Farmer sells homegrown burgers and more (2024)

Farmer sells homegrown burgers and more (1)

LITTLE ROCK—Between Highway 9, the Little Rock River and the Little Rock water tower sits a drive-in, fitting no more than 32 people.

Mark Gross has been a farmer all his life. Being the founder of a rural burger and ice cream shop — well, that’s a new venture.

Triple View Drive-In is on the intersection of Log Avenue and Highway 9, 1 mile southeast of Little Rock. More specifically, the drive-in sits on Triple View Farm — the farm Gross was born on and where raises the beef served on a Triple View Drive-In potato bun.

“My beef is 250 feet right behind,” Gross said. “The animals are right here behind the building.”

The menu holds four versions of the unfrozen meat: The classic hamburger, a cheeseburger, The Boss’s Burger with bacon and cheese, and The State Burger with the works.

Off the menu, coolers full of steaks, beef jerky, beef sticks and more are available for purchase to cook at home.

The farm-to-table diner also serves a variety of sandwiches, deep-fried foods, hot dogs and other items 10 a.m.-10 p.m. daily Labor Day to Halloween, as long as the weather holds out.

Although Triple View Drive-In began serving food items for the first time in April, what truly started Gross’ venture into the food industry was the ice cream.

“There was a drive-in half a mile west on the north-side road. There was a drive-in there, and I lived right here because this is my family farm. I lived here, and I would ride my bicycle at 7-10 years old and go down there at night for a 5-cent ice cream cone,” Gross said. “I would ride that down there, and I would get a 5-cent ice cream, and then I would come back at night. My mother and father would just be here. But then I would come home, and this is where the saying comes from. My mother was very upset with me. She’d be meeting me at the drive-in, or she’d be meeting me by the house, she’d say, ‘Why would you even consider going down that dangerous road at night, it’s very busy?’ and I said, ‘Because the ice cream was well worth it.’”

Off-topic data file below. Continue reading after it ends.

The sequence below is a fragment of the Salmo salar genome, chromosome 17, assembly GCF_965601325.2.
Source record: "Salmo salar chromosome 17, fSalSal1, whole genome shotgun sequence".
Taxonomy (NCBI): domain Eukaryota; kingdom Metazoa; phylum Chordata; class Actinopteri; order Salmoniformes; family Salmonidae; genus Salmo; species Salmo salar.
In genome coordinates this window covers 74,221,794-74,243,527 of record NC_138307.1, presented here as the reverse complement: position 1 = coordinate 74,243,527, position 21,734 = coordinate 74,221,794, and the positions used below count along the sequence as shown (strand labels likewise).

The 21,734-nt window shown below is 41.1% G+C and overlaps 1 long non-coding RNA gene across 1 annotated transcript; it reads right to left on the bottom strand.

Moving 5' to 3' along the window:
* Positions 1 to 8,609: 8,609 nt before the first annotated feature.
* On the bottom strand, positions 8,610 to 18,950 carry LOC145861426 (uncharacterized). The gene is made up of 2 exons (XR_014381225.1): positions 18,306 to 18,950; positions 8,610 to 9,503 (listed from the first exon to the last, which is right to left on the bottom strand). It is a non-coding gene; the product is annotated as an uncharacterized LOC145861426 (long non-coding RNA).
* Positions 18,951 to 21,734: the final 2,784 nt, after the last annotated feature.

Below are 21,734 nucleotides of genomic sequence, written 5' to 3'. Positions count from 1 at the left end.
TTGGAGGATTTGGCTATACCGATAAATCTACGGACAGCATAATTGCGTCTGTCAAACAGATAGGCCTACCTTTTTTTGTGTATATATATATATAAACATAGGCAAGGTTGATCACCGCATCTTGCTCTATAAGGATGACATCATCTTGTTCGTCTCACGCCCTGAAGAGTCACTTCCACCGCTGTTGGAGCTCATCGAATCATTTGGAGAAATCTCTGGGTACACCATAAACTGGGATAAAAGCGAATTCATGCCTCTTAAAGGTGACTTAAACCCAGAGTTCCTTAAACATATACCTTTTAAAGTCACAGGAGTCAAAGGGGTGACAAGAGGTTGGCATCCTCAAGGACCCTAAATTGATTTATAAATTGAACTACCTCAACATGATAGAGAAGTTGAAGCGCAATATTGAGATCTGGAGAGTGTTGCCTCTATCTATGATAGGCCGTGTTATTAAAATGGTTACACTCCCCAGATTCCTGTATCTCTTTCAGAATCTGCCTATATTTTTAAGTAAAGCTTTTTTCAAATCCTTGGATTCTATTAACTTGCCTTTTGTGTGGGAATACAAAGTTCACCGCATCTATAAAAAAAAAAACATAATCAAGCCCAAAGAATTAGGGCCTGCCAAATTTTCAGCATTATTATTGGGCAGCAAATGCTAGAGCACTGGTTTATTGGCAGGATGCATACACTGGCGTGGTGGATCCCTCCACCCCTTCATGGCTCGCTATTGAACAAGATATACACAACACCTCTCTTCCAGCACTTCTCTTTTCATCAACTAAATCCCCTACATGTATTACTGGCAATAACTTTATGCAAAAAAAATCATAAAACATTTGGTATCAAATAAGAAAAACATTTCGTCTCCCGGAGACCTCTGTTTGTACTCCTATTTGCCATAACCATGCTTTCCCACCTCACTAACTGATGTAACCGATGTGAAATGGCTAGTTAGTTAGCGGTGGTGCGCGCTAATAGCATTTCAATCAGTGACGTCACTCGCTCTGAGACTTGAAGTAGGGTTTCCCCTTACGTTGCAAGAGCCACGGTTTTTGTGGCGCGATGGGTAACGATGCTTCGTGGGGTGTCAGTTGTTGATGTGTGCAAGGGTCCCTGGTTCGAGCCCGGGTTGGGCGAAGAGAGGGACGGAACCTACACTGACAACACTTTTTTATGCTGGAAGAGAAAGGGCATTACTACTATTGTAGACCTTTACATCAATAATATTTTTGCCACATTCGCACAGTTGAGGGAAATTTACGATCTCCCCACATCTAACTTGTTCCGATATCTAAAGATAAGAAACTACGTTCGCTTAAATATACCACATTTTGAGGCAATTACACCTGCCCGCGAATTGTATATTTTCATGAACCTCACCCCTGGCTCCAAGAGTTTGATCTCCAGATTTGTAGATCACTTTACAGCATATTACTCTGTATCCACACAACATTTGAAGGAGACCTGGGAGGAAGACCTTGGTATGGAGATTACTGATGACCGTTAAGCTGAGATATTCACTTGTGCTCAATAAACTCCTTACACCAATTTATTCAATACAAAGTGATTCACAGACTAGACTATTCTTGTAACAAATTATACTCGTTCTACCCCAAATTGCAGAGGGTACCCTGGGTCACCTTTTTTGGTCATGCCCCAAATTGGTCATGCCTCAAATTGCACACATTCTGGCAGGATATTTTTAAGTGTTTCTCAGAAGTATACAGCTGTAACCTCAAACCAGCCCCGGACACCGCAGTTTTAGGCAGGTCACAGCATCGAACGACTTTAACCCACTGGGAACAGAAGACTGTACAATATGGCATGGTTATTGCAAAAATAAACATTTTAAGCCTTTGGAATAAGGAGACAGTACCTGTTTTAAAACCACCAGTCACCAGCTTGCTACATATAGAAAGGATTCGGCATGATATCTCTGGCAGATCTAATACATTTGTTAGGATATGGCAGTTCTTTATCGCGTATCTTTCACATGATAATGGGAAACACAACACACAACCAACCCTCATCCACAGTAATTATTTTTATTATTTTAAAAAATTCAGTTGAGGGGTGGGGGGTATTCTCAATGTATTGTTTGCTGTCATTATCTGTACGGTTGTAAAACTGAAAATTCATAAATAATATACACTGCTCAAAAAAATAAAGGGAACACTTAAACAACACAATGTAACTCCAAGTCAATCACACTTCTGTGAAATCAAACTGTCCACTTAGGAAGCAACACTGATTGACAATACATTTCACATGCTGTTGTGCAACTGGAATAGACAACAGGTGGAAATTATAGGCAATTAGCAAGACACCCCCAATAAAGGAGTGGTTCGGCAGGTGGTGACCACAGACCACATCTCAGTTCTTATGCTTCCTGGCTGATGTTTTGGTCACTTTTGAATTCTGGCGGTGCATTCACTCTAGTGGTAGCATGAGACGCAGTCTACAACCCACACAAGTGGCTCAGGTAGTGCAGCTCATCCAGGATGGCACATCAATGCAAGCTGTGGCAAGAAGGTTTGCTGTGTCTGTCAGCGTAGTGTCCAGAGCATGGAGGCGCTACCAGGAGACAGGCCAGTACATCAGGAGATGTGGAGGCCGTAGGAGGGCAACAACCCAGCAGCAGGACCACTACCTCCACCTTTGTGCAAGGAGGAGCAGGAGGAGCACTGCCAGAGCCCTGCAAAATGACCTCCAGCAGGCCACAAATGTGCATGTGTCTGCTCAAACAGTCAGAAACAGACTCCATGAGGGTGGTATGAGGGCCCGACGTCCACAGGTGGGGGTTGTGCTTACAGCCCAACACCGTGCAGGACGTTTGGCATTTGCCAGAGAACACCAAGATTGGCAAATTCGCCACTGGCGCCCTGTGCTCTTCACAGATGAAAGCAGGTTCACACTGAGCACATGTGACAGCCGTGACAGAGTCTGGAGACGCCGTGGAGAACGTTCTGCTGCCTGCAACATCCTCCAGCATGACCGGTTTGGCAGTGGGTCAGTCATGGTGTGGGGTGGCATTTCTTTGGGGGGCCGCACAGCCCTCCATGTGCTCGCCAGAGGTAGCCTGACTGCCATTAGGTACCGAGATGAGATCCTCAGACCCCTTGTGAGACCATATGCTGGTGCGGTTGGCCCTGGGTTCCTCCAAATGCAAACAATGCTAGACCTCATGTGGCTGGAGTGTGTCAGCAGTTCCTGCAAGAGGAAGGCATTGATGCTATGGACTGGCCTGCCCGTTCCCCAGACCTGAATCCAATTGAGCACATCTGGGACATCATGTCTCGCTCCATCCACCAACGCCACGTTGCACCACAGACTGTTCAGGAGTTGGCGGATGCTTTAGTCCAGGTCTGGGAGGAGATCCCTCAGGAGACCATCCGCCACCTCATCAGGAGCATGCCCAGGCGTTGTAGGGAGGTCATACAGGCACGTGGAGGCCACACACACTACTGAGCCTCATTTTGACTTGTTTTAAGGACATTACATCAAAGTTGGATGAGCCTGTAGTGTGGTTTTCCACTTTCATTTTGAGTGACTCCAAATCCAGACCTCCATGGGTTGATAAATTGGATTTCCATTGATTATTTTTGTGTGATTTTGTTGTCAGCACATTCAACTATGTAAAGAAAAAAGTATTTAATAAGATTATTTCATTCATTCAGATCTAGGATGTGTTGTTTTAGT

That saying — “The ice cream was well worth it” sits above the Triple View Drive-In exit.

Gross sells a baby ice cream cone for $1, and a full-sized for $2.

Farmer sells homegrown burgers and more (2)

Weekly pie flavors also keep customers coming. If in an a-la-mode mood, customers can ask for their pie to be crumbled and mixed into their ice cream, which Triple View calls a “tornado.”

Gross also gives away free ice cream coupons regularly at George-Little Rock School District events, local youth sports games and public libraries.

“I love to see kids with a big smile on their face,” Gross said. “That’s what I’m about.”

But people of all ages have been attracted to Triple View. Gross keeps a map hung on the west side of the restaurant. Pins mark spots from all across the United States where customers have come from, even though the drive-in only opened for ice cream in April 2023 and with full-menu service this year.

Getting started, let alone after seeing how much business has grown in the last two years, Gross originally worried about staff shortages.

Instead, he found a surplus.

“I’m very, very, very pleased with my help and my manager (Ashley Eben),” Gross said. “I couldn’t do it without them. They are my backbone to this place. We are overwhelmed. We can’t give everybody hours that we need to because we have so much help. We have 35-40 on the list.”

He said without the community stepping in to support his business on either side of the counter, he would never have what he does today. Particularly young people who are not old enough yet to work on a farm can find work at Triple View as a unique food service outside of town.

Not much fills the future in terms of new plans for the roadside diner. As a farmer of beef, pork, corn and soybeans however, Gross said he hopes to one day incorporate his own pork onto the menu alongside his beef.

The owner eats most of his meals at the restaurant. He often knows everyone that comes in the door by name, and those he does not he finds out before they leave.

Gross said it is the people he has gotten to know who have intrigued him to stay in the same state outside the same town on the same farmland all his life.

“We love to serve the community,” he said. “We love to have people come in and talk, and obviously I love to talk so very excited.”

Farmer sells homegrown burgers and more (2024)
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